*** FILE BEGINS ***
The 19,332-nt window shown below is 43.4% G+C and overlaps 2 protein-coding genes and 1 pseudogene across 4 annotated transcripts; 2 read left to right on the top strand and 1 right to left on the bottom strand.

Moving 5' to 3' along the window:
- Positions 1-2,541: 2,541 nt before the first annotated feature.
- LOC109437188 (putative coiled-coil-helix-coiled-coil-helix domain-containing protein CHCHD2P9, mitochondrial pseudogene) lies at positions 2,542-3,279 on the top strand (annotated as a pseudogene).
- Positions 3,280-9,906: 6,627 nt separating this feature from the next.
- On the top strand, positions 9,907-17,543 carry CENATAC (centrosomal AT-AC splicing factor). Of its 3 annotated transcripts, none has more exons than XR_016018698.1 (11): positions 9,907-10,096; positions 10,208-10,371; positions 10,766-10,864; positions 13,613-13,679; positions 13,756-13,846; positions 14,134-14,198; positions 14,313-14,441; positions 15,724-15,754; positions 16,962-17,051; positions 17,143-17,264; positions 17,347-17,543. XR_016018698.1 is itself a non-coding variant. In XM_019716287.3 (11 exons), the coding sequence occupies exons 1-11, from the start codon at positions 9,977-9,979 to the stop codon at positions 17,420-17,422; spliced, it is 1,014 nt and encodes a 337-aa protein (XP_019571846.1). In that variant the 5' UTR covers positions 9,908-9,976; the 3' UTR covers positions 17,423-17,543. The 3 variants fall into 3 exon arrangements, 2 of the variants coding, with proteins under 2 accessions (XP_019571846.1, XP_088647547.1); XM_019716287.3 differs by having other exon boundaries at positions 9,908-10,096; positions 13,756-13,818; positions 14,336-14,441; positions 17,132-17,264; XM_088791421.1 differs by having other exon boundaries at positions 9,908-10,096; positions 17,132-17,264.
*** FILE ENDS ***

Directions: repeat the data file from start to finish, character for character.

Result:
The 19,332-nt window shown below is 43.4% G+C and overlaps 2 protein-coding genes and 1 pseudogene across 4 annotated transcripts; 2 read left to right on the top strand and 1 right to left on the bottom strand.

Moving 5' to 3' along the window:
- Positions 1-2,541: 2,541 nt before the first annotated feature.
- LOC109437188 (putative coiled-coil-helix-coiled-coil-helix domain-containing protein CHCHD2P9, mitochondrial pseudogene) lies at positions 2,542-3,279 on the top strand (annotated as a pseudogene).
- Positions 3,280-9,906: 6,627 nt separating this feature from the next.
- On the top strand, positions 9,907-17,543 carry CENATAC (centrosomal AT-AC splicing factor). Of its 3 annotated transcripts, none has more exons than XR_016018698.1 (11): positions 9,907-10,096; positions 10,208-10,371; positions 10,766-10,864; positions 13,613-13,679; positions 13,756-13,846; positions 14,134-14,198; positions 14,313-14,441; positions 15,724-15,754; positions 16,962-17,051; positions 17,143-17,264; positions 17,347-17,543. XR_016018698.1 is itself a non-coding variant. In XM_019716287.3 (11 exons), the coding sequence occupies exons 1-11, from the start codon at positions 9,977-9,979 to the stop codon at positions 17,420-17,422; spliced, it is 1,014 nt and encodes a 337-aa protein (XP_019571846.1). In that variant the 5' UTR covers positions 9,908-9,976; the 3' UTR covers positions 17,423-17,543. The 3 variants fall into 3 exon arrangements, 2 of the variants coding, with proteins under 2 accessions (XP_019571846.1, XP_088647547.1); XM_019716287.3 differs by having other exon boundaries at positions 9,908-10,096; positions 13,756-13,818; positions 14,336-14,441; positions 17,132-17,264; XM_088791421.1 differs by having other exon boundaries at positions 9,908-10,096; positions 17,132-17,264.